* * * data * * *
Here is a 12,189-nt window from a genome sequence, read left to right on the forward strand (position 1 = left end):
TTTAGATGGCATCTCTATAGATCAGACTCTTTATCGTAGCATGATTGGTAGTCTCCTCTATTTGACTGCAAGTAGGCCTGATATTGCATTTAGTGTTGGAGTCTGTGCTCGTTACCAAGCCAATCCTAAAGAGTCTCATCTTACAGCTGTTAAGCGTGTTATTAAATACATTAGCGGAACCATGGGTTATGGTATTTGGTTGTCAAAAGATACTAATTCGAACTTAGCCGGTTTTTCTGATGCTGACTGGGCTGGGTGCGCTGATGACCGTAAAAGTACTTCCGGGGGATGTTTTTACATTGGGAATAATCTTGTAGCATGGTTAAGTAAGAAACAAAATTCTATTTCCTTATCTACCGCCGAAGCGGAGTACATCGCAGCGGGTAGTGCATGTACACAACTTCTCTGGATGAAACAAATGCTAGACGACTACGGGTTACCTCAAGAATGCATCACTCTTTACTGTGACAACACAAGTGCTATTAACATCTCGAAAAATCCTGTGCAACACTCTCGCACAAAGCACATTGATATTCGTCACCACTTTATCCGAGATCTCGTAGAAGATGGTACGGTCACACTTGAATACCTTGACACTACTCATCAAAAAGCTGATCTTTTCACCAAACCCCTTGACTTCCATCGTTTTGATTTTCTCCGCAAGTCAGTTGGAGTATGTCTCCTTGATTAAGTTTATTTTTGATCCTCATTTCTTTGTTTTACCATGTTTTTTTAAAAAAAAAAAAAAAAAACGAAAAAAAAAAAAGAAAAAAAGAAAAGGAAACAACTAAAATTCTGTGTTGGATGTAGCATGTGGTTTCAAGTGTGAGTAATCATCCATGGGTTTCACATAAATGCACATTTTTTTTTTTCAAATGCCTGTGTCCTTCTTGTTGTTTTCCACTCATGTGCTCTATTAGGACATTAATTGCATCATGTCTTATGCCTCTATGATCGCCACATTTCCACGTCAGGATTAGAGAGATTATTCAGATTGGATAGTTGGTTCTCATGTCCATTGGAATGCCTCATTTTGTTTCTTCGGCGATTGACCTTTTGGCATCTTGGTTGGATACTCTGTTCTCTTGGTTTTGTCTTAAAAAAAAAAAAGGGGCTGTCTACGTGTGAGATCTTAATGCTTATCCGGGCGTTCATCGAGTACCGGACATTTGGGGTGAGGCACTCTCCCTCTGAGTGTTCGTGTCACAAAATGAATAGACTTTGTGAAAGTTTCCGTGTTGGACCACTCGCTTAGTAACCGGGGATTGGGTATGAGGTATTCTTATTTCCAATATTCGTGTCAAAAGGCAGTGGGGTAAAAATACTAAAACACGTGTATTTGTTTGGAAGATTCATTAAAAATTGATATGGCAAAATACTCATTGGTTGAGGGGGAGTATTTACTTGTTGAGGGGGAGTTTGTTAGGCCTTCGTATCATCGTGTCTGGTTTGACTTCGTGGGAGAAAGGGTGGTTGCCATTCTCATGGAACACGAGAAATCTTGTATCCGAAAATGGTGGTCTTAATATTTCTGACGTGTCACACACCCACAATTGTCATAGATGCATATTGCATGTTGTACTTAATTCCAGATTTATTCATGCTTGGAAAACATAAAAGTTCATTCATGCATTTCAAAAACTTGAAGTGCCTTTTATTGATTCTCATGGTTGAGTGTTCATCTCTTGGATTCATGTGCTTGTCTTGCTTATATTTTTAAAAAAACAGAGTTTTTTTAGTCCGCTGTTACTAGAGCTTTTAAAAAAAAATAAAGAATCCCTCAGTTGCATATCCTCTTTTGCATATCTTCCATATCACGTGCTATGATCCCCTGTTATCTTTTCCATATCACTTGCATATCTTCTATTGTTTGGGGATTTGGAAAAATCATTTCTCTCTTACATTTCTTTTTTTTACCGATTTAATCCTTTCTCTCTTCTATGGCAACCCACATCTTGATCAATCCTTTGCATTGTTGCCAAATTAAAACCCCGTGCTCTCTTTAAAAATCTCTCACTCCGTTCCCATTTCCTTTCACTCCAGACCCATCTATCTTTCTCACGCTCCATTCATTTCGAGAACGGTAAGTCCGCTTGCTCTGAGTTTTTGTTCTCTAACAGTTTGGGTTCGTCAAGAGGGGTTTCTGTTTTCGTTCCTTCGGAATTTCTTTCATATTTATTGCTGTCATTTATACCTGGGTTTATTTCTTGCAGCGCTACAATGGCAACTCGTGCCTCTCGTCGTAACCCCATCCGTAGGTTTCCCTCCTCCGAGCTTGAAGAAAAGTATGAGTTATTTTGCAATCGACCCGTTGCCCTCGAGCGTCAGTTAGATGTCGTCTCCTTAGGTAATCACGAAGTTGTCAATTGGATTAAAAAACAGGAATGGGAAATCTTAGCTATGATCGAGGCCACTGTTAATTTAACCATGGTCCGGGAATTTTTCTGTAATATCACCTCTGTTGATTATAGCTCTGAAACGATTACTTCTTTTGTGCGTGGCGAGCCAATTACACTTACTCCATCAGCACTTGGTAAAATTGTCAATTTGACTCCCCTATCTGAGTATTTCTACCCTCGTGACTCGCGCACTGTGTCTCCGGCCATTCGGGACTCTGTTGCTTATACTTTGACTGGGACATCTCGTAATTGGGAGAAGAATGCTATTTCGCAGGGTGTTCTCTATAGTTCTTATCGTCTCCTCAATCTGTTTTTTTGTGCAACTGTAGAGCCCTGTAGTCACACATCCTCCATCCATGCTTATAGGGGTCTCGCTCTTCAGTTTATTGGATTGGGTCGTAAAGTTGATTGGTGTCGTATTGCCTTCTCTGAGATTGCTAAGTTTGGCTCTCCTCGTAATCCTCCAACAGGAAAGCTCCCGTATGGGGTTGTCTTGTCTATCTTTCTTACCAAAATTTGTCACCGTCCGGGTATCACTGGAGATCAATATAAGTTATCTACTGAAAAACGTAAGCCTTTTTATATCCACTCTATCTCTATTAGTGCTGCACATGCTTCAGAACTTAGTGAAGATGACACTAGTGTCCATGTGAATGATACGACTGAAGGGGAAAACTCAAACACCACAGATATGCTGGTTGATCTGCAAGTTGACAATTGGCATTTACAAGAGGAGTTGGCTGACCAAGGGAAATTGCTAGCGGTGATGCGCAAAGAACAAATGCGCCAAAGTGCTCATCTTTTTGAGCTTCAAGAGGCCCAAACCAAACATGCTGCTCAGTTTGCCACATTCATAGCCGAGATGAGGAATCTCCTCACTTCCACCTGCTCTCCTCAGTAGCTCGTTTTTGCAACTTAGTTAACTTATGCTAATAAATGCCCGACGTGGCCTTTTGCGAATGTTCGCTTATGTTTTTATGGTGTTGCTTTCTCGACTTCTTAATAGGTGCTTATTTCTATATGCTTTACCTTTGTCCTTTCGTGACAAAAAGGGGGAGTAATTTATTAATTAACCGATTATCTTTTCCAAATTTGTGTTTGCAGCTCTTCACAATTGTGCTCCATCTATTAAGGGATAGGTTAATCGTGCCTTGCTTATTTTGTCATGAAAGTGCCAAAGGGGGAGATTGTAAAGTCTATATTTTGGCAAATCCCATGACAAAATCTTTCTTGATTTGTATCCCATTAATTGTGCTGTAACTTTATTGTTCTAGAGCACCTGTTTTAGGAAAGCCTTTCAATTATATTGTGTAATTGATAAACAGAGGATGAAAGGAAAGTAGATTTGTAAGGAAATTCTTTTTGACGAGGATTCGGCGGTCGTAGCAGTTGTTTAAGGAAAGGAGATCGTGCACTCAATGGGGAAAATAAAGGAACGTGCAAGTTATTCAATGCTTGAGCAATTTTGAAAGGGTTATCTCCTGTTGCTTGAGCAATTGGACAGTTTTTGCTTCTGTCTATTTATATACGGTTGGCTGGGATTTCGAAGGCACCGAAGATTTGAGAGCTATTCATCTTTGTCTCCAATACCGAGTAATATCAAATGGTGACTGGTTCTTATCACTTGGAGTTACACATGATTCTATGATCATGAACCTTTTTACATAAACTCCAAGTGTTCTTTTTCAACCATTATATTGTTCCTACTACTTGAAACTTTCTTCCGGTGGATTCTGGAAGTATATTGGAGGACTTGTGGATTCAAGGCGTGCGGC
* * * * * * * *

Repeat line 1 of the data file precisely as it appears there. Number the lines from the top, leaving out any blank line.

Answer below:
Here is a 12,189-nt window from a genome sequence, read left to right on the forward strand (position 1 = left end):